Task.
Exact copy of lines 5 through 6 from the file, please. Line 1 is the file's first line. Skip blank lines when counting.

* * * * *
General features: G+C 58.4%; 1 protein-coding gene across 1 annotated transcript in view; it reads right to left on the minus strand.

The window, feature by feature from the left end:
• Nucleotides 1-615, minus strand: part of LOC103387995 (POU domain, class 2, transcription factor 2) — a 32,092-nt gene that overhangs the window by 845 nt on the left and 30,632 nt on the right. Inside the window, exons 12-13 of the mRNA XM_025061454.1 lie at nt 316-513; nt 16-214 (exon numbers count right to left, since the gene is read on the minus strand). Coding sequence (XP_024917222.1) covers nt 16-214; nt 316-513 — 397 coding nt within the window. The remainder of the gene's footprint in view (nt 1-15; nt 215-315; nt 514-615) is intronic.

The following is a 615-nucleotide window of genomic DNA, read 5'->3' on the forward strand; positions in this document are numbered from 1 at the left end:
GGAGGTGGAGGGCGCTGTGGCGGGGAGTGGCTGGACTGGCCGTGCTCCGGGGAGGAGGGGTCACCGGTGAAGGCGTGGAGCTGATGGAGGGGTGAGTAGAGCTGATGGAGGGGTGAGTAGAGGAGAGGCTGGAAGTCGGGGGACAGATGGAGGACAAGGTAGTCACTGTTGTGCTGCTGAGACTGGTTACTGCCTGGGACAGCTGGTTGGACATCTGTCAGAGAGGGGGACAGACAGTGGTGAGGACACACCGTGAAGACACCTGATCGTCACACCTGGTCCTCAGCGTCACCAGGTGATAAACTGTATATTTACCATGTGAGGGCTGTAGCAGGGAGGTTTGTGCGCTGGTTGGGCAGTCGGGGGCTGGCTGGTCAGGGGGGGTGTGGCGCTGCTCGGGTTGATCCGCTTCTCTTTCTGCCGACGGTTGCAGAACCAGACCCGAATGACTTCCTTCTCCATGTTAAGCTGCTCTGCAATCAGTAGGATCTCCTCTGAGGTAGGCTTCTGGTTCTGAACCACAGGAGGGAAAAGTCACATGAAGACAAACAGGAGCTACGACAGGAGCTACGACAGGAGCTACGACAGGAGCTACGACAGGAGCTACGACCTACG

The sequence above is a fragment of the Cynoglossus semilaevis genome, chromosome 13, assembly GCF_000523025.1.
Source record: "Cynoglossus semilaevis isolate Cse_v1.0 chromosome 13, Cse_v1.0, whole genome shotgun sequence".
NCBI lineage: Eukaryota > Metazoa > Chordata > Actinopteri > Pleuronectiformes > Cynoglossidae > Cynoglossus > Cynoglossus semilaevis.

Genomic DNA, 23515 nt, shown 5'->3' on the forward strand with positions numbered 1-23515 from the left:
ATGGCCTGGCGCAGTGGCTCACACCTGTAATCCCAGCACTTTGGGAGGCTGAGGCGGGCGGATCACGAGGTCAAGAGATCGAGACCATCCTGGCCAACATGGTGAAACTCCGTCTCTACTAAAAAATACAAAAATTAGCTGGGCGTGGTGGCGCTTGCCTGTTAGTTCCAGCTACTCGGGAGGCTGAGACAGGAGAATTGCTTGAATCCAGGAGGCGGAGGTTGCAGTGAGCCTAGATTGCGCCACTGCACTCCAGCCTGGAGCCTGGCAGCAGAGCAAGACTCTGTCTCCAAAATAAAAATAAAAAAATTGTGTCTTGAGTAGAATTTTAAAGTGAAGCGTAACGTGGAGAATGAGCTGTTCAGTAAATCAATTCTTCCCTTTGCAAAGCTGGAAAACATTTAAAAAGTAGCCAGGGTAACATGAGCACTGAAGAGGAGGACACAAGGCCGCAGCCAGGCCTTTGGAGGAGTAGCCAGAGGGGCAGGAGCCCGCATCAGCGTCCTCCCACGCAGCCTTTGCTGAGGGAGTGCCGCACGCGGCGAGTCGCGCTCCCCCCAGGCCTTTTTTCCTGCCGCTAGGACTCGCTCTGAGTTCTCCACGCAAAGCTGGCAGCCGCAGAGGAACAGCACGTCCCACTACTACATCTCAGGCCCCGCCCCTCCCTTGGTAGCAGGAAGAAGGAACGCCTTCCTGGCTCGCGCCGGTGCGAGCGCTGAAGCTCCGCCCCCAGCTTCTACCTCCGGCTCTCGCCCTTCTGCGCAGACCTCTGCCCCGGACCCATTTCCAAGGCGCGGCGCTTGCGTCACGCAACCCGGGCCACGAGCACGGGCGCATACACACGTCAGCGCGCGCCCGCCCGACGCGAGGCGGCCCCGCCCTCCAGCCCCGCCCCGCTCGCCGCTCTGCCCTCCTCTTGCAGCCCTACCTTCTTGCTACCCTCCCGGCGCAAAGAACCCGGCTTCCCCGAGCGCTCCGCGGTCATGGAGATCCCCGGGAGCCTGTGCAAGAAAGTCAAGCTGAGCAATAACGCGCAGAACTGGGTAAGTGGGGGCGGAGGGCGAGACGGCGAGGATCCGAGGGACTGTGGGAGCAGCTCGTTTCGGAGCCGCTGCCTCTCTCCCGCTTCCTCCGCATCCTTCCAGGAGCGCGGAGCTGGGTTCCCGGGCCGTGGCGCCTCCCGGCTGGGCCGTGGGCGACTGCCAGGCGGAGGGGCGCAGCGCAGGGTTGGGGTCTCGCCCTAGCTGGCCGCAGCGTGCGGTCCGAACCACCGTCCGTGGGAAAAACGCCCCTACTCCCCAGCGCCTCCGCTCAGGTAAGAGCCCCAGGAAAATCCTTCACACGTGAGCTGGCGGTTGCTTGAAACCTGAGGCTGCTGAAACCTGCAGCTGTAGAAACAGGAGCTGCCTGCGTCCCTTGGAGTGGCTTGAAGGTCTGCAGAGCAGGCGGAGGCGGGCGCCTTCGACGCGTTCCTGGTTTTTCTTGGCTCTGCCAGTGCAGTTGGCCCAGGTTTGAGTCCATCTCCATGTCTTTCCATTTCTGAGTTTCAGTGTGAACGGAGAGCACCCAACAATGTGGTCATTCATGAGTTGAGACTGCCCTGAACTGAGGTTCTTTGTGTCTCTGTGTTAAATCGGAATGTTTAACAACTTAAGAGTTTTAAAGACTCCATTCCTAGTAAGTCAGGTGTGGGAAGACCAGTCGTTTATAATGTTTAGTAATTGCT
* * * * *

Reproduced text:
GGAGGTGGAGGGCGCTGTGGCGGGGAGTGGCTGGACTGGCCGTGCTCCGGGGAGGAGGGGTCACCGGTGAAGGCGTGGAGCTGATGGAGGGGTGAGTAGAGCTGATGGAGGGGTGAGTAGAGGAGAGGCTGGAAGTCGGGGGACAGATGGAGGACAAGGTAGTCACTGTTGTGCTGCTGAGACTGGTTACTGCCTGGGACAGCTGGTTGGACATCTGTCAGAGAGGGGGACAGACAGTGGTGAGGACACACCGTGAAGACACCTGATCGTCACACCTGGTCCTCAGCGTCACCAGGTGATAAACTGTATATTTACCATGTGAGGGCTGTAGCAGGGAGGTTTGTGCGCTGGTTGGGCAGTCGGGGGCTGGCTGGTCAGGGGGGGTGTGGCGCTGCTCGGGTTGATCCGCTTCTCTTTCTGCCGACGGTTGCAGAACCAGACCCGAATGACTTCCTTCTCCATGTTAAGCTGCTCTGCAATCAGTAGGATCTCCTCTGAGGTAGGCTTCTGGTTCTGAACCACAGGAGGGAAAAGTCACATGAAGACAAACAGGAGCTACGACAGGAGCTACGACAGGAGCTACGACAGGAGCTACGACAGGAGCTACGACCTACG

The sequence above is a fragment of the Cynoglossus semilaevis genome, chromosome 13, assembly GCF_000523025.1.